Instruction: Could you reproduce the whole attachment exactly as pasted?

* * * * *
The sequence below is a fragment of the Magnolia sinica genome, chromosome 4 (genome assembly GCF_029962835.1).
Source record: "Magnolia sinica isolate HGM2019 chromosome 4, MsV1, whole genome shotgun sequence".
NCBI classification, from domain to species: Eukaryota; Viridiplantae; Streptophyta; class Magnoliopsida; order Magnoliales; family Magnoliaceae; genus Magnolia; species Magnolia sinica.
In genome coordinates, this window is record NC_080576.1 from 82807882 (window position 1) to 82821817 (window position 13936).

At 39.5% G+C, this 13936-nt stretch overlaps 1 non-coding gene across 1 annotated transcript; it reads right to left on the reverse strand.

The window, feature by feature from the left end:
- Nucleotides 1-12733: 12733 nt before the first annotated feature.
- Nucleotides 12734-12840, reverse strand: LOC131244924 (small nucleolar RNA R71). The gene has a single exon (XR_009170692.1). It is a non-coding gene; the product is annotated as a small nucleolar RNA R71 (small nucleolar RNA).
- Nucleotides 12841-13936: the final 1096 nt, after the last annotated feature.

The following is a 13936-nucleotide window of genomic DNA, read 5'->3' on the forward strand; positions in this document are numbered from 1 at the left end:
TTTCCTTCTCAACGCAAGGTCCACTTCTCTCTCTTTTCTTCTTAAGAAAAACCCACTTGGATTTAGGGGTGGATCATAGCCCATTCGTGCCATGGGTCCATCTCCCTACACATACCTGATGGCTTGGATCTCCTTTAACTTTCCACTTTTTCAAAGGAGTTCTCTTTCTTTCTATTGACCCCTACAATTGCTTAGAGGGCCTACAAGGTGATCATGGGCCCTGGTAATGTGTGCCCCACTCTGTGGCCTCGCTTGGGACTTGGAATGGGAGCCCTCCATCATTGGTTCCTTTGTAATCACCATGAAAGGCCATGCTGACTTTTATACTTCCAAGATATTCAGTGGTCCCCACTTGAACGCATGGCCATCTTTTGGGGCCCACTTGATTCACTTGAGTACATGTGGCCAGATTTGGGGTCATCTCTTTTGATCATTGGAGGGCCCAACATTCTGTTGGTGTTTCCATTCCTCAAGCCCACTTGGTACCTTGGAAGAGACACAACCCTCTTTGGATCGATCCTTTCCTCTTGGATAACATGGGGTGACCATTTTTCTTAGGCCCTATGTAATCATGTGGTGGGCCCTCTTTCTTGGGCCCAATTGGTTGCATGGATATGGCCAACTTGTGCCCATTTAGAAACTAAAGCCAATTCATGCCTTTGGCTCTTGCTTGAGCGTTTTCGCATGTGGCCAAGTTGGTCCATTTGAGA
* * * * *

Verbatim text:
The sequence below is a fragment of the Magnolia sinica genome, chromosome 4 (genome assembly GCF_029962835.1).
Source record: "Magnolia sinica isolate HGM2019 chromosome 4, MsV1, whole genome shotgun sequence".
NCBI classification, from domain to species: Eukaryota; Viridiplantae; Streptophyta; class Magnoliopsida; order Magnoliales; family Magnoliaceae; genus Magnolia; species Magnolia sinica.
In genome coordinates, this window is record NC_080576.1 from 82807882 (window position 1) to 82821817 (window position 13936).

At 39.5% G+C, this 13936-nt stretch overlaps 1 non-coding gene across 1 annotated transcript; it reads right to left on the reverse strand.

The window, feature by feature from the left end:
- Nucleotides 1-12733: 12733 nt before the first annotated feature.
- Nucleotides 12734-12840, reverse strand: LOC131244924 (small nucleolar RNA R71). The gene has a single exon (XR_009170692.1). It is a non-coding gene; the product is annotated as a small nucleolar RNA R71 (small nucleolar RNA).
- Nucleotides 12841-13936: the final 1096 nt, after the last annotated feature.

The following is a 13936-nucleotide window of genomic DNA, read 5'->3' on the forward strand; positions in this document are numbered from 1 at the left end:
TTTCCTTCTCAACGCAAGGTCCACTTCTCTCTCTTTTCTTCTTAAGAAAAACCCACTTGGATTTAGGGGTGGATCATAGCCCATTCGTGCCATGGGTCCATCTCCCTACACATACCTGATGGCTTGGATCTCCTTTAACTTTCCACTTTTTCAAAGGAGTTCTCTTTCTTTCTATTGACCCCTACAATTGCTTAGAGGGCCTACAAGGTGATCATGGGCCCTGGTAATGTGTGCCCCACTCTGTGGCCTCGCTTGGGACTTGGAATGGGAGCCCTCCATCATTGGTTCCTTTGTAATCACCATGAAAGGCCATGCTGACTTTTATACTTCCAAGATATTCAGTGGTCCCCACTTGAACGCATGGCCATCTTTTGGGGCCCACTTGATTCACTTGAGTACATGTGGCCAGATTTGGGGTCATCTCTTTTGATCATTGGAGGGCCCAACATTCTGTTGGTGTTTCCATTCCTCAAGCCCACTTGGTACCTTGGAAGAGACACAACCCTCTTTGGATCGATCCTTTCCTCTTGGATAACATGGGGTGACCATTTTTCTTAGGCCCTATGTAATCATGTGGTGGGCCCTCTTTCTTGGGCCCAATTGGTTGCATGGATATGGCCAACTTGTGCCCATTTAGAAACTAAAGCCAATTCATGCCTTTGGCTCTTGCTTGAGCGTTTTCGCATGTGGCCAAGTTGGTCCATTTGAGA